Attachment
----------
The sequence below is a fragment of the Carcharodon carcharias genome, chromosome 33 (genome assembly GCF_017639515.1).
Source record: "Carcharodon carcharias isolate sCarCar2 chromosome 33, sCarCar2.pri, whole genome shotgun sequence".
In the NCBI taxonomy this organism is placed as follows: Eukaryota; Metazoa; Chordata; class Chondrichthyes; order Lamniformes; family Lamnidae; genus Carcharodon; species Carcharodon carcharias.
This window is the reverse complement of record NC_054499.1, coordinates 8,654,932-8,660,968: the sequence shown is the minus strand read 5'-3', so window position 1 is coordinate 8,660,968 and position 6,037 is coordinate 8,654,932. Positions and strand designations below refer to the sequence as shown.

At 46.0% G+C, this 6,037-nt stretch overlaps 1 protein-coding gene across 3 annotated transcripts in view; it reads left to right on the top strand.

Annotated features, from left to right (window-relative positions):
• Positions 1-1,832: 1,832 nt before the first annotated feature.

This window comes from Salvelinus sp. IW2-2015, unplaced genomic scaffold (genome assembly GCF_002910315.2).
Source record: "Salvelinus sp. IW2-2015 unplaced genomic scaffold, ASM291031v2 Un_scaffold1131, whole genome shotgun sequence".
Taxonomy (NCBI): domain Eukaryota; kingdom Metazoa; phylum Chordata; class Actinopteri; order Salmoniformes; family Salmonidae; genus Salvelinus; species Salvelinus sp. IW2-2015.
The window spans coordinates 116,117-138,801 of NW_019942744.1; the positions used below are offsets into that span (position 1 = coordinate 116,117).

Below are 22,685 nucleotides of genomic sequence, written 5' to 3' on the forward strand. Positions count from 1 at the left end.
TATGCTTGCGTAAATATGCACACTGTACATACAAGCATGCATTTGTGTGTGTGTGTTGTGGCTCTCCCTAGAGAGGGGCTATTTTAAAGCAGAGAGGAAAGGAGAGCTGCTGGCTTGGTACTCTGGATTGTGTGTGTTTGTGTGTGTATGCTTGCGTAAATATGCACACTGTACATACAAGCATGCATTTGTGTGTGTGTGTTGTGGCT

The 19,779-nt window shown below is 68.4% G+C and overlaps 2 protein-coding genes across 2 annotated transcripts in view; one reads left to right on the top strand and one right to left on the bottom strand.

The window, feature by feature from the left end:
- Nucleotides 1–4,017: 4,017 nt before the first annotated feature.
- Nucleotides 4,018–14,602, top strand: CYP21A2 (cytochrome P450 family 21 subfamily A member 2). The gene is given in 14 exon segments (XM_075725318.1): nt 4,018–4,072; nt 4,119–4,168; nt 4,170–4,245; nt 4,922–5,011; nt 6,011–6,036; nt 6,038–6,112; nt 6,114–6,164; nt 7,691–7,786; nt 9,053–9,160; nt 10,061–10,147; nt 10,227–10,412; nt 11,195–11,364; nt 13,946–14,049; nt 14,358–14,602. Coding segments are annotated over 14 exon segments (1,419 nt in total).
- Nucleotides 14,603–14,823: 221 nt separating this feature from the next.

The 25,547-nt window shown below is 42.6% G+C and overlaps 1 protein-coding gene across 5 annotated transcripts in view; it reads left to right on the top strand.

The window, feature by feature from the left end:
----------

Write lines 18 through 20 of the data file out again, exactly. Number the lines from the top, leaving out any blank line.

- Nucleotides 14,603–14,823: 221 nt separating this feature from the next.

The 25,547-nt window shown below is 42.6% G+C and overlaps 1 protein-coding gene across 5 annotated transcripts in view; it reads left to right on the top strand.

The window, feature by feature from the left end: